Timber Air flight QI332 incident ccurred during a scheduled flight from EKCH to Bornholm Airport (EKRN). The commander was Pilot Flying (PF) and the first officer was Pilot Non Flying (PNF). At 17:06:51 the pilots made radio contact with the control tower at EKRN.
The pilots got clearance to make a VOR/DME approach to runway 29 when passing 20 nm from ROE VOR (112,000 MHz).
The pilots were informed that the landing threshold to runway 29 was displaced. At the time, the available landing distance (LDA) was 1590 metres.
The ILS for runway 11 and runway 29 and the Precision Approach Path Indicator (PAPI) were not available.
Weather and runway conditions were reported as being: Wind conditions were 200 31 knots maximum 41 knots.Visibility was 300 metres in drifting snow. Runway visual range (RVR) was 800 metres, the clouds (broken) were at 700 and 1000 feet.Temperature and dewpoint were 5C. QNH was 1010 HPa. Transition Level (TL) was FL 55.
During landing roll of Cimber Air flight QI332 , the external visual references were limited because it was dark and snow drifting
At approximately 17:02, the braking action coeficients on runway 29 were measured to be 48, 51 and 53. 50% of runway 29 was covered in 2 mm dry snow. At 17:09:23, the control tower informed the pilots that the approach lights (high intensity) would be switched on for the landing but that no lights would be switched on between the original landing threshold and the displaced threshold for runway 29.
Immediately thereafter the pilots reported that due to the current RVR value of 800 metres they would fly to Fauna holding pattern (334 KHz) in order to wait for a better RVR value. Later (at 17:19:10) the pilots reported that a RVR value of 1000 metres was necessary in order for them to commence a VOR/DME approach to runway 29.
After being informed that wind conditions at 17:48:10 and at 17:55:53 (210 were 29 knots maximum 40 knots / 200 29 knots maximum 37 knots), at 17:58:25, the pilots decided to attempt a new VOR/DME approach to runway 29. The final approach speed determined by the pilots (correction for icing and wind conditions) was 120 knots IAS, and the flaps of the aircraft were extended to flap position 30. When passing radio altitude (RA) of 1000 feet, the aircraft was fully stabilized (stabilized approach).
During the landing roll the pilots noticed that the aircraft was beginning to veer to the left. PF corrected this so that the aircraft was guided back to the centre line of the runway. Unexpectedly, the pilots once again noticed that the aircraft was veering to the left. PF made maximum use of the wheel brakes and full reversing of both engines. The aircraft continued to veer over towards the left side of the runway. The pilots noticed that the nosewheel steering was not having any effect. The aircraft ran over the side of the runway and came to a complete stop in the safety zone. The pilots observed that there was no visible or noticeable damage and reported to the control tower that the aircraft had run over the side of the runway and had remained in the safety zone.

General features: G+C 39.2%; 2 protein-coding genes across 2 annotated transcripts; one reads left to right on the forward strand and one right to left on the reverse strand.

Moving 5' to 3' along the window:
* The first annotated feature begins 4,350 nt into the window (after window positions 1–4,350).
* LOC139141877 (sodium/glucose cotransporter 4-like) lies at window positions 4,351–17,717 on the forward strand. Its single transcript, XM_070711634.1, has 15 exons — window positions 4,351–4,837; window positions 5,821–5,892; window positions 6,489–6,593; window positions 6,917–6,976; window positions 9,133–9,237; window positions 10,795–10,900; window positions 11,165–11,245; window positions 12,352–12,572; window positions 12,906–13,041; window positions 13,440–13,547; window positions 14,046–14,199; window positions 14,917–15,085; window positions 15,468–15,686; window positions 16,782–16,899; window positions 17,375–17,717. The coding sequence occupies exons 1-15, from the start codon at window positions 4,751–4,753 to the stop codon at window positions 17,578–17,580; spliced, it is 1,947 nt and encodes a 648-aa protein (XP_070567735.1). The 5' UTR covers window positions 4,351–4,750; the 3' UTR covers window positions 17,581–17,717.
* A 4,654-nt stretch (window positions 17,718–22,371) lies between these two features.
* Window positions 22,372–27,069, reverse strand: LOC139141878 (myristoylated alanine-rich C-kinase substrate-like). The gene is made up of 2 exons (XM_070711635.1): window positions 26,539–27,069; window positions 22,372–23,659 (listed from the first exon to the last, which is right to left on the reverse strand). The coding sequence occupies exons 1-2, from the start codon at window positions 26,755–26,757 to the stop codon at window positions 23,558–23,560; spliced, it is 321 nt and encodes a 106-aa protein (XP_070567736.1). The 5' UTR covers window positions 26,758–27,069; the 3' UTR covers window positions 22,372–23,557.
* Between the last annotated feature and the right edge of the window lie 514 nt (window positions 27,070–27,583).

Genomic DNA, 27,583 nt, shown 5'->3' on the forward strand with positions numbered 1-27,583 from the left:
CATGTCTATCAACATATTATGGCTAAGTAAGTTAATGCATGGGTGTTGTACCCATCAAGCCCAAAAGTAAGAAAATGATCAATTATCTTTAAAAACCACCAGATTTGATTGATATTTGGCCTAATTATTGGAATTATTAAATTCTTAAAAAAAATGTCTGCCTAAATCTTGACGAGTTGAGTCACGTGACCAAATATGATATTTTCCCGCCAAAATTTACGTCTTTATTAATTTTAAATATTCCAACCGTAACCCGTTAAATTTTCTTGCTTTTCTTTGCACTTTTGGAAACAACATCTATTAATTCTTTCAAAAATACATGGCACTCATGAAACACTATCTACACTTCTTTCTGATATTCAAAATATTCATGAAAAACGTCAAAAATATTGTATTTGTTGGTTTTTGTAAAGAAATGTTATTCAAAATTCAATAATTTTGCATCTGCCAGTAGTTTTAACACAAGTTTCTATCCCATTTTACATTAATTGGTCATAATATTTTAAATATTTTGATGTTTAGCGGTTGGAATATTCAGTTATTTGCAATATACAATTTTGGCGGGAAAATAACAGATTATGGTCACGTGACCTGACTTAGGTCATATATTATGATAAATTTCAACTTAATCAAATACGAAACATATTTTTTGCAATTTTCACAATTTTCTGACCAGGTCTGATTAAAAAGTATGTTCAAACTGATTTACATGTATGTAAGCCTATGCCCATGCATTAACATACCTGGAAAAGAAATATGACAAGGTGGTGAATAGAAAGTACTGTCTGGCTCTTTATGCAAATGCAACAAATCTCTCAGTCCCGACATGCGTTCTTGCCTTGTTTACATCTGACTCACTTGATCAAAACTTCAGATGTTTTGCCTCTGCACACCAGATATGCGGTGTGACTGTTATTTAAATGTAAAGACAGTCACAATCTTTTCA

The speed during the landing roll was decreasing gradually leading to a decrease of rudder effectiveness, which, in marginal crosswind conditions, made it all the more difficult for the pilots to re-establish directional control. As a result of the marginal crosswind conditions, during the last part of the landing roll, it is likely that the aircraft was exposed to the weathercock effect, which intensified the aircraft’s trajectory over the side of the landing runway.
The contamination of the landing runway during the aircraft’s landing roll could have had a bearing on the effectiveness of the aircraft’s wheel brakes and nose wheel steering. Landing under marginal crosswind conditions in combination with possible runway contamination resulted in the aircraft running off the side of the runway (runway excursion).